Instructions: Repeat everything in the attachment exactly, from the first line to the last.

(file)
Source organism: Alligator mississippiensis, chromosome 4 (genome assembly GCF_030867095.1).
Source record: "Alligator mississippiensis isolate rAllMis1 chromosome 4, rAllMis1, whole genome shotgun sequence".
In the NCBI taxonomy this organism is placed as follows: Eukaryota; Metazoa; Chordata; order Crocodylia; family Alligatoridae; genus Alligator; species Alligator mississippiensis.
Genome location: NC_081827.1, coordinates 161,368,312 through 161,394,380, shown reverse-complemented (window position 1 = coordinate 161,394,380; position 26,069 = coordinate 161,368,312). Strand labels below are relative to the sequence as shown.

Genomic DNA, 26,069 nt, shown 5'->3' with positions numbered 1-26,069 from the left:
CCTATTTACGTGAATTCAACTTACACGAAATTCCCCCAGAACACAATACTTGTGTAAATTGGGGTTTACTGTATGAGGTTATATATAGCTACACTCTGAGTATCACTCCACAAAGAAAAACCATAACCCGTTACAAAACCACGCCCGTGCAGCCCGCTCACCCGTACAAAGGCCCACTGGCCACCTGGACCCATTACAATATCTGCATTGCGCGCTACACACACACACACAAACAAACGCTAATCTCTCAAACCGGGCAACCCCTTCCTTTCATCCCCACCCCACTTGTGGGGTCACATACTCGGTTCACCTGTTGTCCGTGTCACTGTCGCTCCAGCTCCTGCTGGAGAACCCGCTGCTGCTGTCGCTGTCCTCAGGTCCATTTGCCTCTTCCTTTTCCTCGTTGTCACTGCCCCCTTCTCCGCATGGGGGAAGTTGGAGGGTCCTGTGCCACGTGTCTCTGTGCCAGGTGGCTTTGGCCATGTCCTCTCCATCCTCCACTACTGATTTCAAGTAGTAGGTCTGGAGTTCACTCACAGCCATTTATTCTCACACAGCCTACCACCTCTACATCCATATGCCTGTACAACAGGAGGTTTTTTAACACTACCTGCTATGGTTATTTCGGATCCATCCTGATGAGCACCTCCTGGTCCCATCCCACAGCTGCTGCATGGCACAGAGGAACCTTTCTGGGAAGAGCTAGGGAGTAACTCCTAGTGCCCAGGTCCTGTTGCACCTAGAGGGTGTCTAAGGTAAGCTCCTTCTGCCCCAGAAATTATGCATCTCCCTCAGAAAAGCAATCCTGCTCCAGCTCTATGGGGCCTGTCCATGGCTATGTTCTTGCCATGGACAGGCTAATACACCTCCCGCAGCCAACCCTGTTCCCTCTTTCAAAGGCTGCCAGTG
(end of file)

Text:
Source organism: Alligator mississippiensis, chromosome 4 (genome assembly GCF_030867095.1).
Source record: "Alligator mississippiensis isolate rAllMis1 chromosome 4, rAllMis1, whole genome shotgun sequence".
In the NCBI taxonomy this organism is placed as follows: Eukaryota; Metazoa; Chordata; order Crocodylia; family Alligatoridae; genus Alligator; species Alligator mississippiensis.
Genome location: NC_081827.1, coordinates 161,368,312 through 161,394,380, shown reverse-complemented (window position 1 = coordinate 161,394,380; position 26,069 = coordinate 161,368,312). Strand labels below are relative to the sequence as shown.

Genomic DNA, 26,069 nt, shown 5'->3' with positions numbered 1-26,069 from the left:
CCTATTTACGTGAATTCAACTTACACGAAATTCCCCCAGAACACAATACTTGTGTAAATTGGGGTTTACTGTATGAGGTTATATATAGCTACACTCTGAGTATCACTCCACAAAGAAAAACCATAACCCGTTACAAAACCACGCCCGTGCAGCCCGCTCACCCGTACAAAGGCCCACTGGCCACCTGGACCCATTACAATATCTGCATTGCGCGCTACACACACACACACAAACAAACGCTAATCTCTCAAACCGGGCAACCCCTTCCTTTCATCCCCACCCCACTTGTGGGGTCACATACTCGGTTCACCTGTTGTCCGTGTCACTGTCGCTCCAGCTCCTGCTGGAGAACCCGCTGCTGCTGTCGCTGTCCTCAGGTCCATTTGCCTCTTCCTTTTCCTCGTTGTCACTGCCCCCTTCTCCGCATGGGGGAAGTTGGAGGGTCCTGTGCCACGTGTCTCTGTGCCAGGTGGCTTTGGCCATGTCCTCTCCATCCTCCACTACTGATTTCAAGTAGTAGGTCTGGAGTTCACTCACAGCCATTTATTCTCACACAGCCTACCACCTCTACATCCATATGCCTGTACAACAGGAGGTTTTTTAACACTACCTGCTATGGTTATTTCGGATCCATCCTGATGAGCACCTCCTGGTCCCATCCCACAGCTGCTGCATGGCACAGAGGAACCTTTCTGGGAAGAGCTAGGGAGTAACTCCTAGTGCCCAGGTCCTGTTGCACCTAGAGGGTGTCTAAGGTAAGCTCCTTCTGCCCCAGAAATTATGCATCTCCCTCAGAAAAGCAATCCTGCTCCAGCTCTATGGGGCCTGTCCATGGCTATGTTCTTGCCATGGACAGGCTAATACACCTCCCGCAGCCAACCCTGTTCCCTCTTTCAAAGGCTGCCAGTG